… the ethnic nationalities, even without representation in Parliament, are in no way powerless. They still control armies. … they can create an effective political front, through the United Nationalities Federal Council. … an excellent forum for the different ethnic nationalities to … provide a balance to the NLD [Daw Suu’s party], and to ensure that their demands are both heard and satisfied, until they are in a position to enter Parliament as well (if and when the regime ever permits it).
However, even though he’s Vice President and Minister of Foreign Affairs of the Karen [ethnic nationality] National Union, which has a military wing, the Karen National Liberation Army, David Tharckabaw thinks that Watson paints too dark a picture. He responded to Watson’s article in an email to his mailing list:
For once I find myself in profound disagreement with much of what Roland Watson writes. I have felt the path trodden of late by … the NLD to be fraught with perils. But what was the alternative? Changes in Burma were on their way, as result of western economic interests.
In reply to Watson’s comment that “Daw Suu, with one sweep of her hand, decided that the correct course of action was actually to join the regime, to merge with it, and then try to change it from within,” he writes:
She has not joined the regime. She has been elected to a rubber-stamp parliament, in the hope of gradually bringing about small changes that MAY catalyse much more profound changes [perhaps in a way that is wholly unpredictable, like the butterfly flapping its wings, which sets in motion a train of events that produces a cyclone].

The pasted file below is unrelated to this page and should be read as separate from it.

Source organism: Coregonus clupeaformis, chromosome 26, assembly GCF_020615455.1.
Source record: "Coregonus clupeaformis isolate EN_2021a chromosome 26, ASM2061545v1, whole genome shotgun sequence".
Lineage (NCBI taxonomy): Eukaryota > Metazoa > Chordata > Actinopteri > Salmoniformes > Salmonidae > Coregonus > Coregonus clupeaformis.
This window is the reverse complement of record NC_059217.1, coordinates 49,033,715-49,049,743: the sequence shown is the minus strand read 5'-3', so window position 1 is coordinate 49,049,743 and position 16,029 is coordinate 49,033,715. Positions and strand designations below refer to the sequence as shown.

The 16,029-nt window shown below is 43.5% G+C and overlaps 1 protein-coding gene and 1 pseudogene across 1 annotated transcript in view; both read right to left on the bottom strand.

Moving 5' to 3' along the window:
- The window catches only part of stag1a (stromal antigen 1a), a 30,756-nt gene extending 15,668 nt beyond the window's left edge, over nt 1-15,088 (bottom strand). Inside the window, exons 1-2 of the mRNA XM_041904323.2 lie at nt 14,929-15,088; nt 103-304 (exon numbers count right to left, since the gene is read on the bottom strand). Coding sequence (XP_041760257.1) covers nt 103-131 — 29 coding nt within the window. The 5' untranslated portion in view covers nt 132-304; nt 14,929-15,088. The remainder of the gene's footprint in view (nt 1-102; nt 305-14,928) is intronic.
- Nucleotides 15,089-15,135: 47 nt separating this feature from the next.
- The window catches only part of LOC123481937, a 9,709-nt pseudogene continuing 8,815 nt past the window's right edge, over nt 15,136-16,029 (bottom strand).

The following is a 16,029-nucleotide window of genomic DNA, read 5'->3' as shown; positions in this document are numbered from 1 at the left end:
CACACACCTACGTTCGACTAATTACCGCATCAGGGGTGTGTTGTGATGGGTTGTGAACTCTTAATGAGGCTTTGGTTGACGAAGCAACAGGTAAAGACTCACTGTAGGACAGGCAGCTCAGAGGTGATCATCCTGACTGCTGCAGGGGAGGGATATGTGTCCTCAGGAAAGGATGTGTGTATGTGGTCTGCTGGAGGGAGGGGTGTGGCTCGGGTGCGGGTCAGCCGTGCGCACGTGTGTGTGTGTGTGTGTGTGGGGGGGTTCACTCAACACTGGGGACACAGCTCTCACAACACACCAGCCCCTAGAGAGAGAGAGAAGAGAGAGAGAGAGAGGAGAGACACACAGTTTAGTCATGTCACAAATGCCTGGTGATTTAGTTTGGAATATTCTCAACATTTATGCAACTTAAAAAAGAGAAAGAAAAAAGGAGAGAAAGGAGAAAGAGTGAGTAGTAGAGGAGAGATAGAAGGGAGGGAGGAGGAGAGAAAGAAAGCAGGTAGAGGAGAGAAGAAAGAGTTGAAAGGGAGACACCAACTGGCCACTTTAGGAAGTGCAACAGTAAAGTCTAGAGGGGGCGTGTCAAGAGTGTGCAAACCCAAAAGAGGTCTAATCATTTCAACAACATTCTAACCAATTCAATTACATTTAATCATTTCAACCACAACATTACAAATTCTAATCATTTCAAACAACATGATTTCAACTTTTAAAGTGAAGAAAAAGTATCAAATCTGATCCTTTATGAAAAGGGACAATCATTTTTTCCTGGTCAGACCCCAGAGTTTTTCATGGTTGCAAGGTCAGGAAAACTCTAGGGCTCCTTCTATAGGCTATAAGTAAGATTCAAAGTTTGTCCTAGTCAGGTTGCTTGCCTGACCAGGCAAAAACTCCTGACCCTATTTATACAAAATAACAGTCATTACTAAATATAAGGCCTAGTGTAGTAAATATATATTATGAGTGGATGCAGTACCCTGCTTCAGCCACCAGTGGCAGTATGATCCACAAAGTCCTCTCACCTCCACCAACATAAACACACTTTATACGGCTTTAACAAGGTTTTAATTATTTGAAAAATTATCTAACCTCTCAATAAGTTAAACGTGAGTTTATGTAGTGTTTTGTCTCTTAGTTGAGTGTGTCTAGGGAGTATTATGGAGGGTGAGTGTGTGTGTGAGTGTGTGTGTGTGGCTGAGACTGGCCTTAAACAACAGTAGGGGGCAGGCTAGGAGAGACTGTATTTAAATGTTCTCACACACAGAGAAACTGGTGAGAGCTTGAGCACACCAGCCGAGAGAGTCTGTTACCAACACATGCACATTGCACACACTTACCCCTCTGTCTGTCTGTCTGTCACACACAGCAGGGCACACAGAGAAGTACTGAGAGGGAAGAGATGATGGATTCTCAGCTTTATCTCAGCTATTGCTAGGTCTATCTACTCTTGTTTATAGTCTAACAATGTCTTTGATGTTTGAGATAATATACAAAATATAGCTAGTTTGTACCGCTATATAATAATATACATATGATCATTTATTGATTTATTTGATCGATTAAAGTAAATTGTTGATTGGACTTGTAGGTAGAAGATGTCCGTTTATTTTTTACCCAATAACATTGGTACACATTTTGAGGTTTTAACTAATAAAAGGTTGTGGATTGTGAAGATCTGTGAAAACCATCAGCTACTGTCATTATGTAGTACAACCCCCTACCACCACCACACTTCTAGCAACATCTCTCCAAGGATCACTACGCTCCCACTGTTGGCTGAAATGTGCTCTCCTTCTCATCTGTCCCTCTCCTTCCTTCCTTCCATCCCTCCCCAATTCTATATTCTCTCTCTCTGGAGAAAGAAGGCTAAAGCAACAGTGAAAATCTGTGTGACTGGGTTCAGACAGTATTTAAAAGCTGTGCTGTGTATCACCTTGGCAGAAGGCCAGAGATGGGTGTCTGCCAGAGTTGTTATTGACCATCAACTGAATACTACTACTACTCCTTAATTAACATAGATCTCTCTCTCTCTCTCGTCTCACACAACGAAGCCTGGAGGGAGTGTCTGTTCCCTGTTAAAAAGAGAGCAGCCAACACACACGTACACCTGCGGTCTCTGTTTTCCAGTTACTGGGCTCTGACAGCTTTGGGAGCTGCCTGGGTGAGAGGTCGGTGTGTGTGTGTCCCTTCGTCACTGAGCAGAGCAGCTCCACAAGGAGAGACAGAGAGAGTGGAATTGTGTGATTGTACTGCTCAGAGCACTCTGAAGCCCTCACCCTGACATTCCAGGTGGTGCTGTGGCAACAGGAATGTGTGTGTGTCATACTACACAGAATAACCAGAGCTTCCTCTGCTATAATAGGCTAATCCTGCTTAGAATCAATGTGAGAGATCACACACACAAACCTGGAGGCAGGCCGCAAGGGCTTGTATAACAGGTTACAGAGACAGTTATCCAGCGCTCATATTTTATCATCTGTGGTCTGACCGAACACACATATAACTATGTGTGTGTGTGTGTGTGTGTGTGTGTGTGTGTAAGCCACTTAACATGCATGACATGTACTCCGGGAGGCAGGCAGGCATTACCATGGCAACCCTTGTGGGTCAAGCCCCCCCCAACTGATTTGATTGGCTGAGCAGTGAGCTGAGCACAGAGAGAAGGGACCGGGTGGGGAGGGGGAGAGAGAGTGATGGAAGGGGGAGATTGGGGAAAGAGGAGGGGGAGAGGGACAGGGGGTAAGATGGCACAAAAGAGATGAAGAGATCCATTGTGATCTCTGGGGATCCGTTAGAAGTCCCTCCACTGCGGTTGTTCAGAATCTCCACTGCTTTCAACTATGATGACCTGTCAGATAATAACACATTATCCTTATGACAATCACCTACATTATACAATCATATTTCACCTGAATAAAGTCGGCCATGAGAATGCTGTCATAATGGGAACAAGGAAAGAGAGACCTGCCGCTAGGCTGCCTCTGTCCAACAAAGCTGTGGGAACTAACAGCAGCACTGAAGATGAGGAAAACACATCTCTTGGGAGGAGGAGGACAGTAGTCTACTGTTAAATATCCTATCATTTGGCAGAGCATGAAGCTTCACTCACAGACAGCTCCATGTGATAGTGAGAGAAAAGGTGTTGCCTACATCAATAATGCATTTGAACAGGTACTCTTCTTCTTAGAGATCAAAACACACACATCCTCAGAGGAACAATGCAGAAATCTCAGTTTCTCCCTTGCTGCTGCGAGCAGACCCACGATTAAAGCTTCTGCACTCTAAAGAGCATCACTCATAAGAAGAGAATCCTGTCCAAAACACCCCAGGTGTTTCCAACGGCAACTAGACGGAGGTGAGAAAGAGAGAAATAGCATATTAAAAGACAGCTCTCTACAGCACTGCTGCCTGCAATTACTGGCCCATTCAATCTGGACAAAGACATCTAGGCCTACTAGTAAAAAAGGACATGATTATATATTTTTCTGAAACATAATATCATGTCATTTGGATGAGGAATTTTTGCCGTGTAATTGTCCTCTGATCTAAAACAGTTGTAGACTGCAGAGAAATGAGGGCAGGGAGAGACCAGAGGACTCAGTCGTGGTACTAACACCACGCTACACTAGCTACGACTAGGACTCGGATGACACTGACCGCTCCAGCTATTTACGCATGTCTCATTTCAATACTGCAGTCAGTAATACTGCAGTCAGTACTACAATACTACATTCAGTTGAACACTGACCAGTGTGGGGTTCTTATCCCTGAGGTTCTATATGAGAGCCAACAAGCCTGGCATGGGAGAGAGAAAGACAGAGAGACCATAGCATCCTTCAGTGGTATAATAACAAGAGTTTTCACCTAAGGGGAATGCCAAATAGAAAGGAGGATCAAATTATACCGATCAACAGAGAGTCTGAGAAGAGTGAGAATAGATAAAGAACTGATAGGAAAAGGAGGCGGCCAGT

In response to Watsons’s statement that the “Varied ethnic nationalities are also losers in the New Burma, because they allowed themselves to be out-maneuvered and out-negotiated,” he writes:
I don’t agree with the way some of the negotiations have been conducted. … But it is necessary to understand that the respective bargaining positions are very unequal — not just a question of the two sides involved, but also of those waiting in the wings.
Regarding the ethnic nationalities’ military might — or lack thereof — he writes:
The ethnic nationalities do not control “armies” [as Watson had written]. The largest are the Wa, followed by the KIA, with the KNLA next, estimated, I believe, to number about 5,000. Against them is an army of about 36,000 combat troops with ever more sophisticated equipment and inexhaustible supplies. If the ethnic forces are squeezed out of existence [by the Tatmadaw, presumably] they will be in no position to negotiate anything — whether appropriate development, security of land tenure, safety of civilians [not to mention] removal of several million [land] mines.
Tharckabaw, however, still agrees — nor surprisingly, considering his affiliation with the Karen National Liberation Army — that the forces of the ethnic nationalities “should strike hard against units that violate ceasefire agreements.” This way lies hope for Tharckabaw:
In Tunisia and Egypt, and to a lesser extent Libya, the army, or a substantial part of it was unwilling (perhaps for a variety of motives) to carry out mass-murder of the population. It has been my opinion, shared with others since my first trip to the border in 2001, that it is necessary to create a similar reluctance amongst the rank-and-file of the Tatmadaw.
Meanwhile, here’s some of what Watson would like to see from the Thein Sein administration.
• To stop attacking the ethnic groups and establish a nationwide ceasefire. …
• To irreversibly end the Myitsone Dam project [mostly of benefit to China, not an energy-starved Burma — RW]. …
• To release all the political prisoners.
• To end the nuclear and missile programs including their cooperation with North Korea. …
• To hold a free and fair general election in 2015, if not sooner.
“This is what a real democratic transition would encompass,” writes Watson. But, he cautions, “there is already great evidence that it is not the regime’s intention.”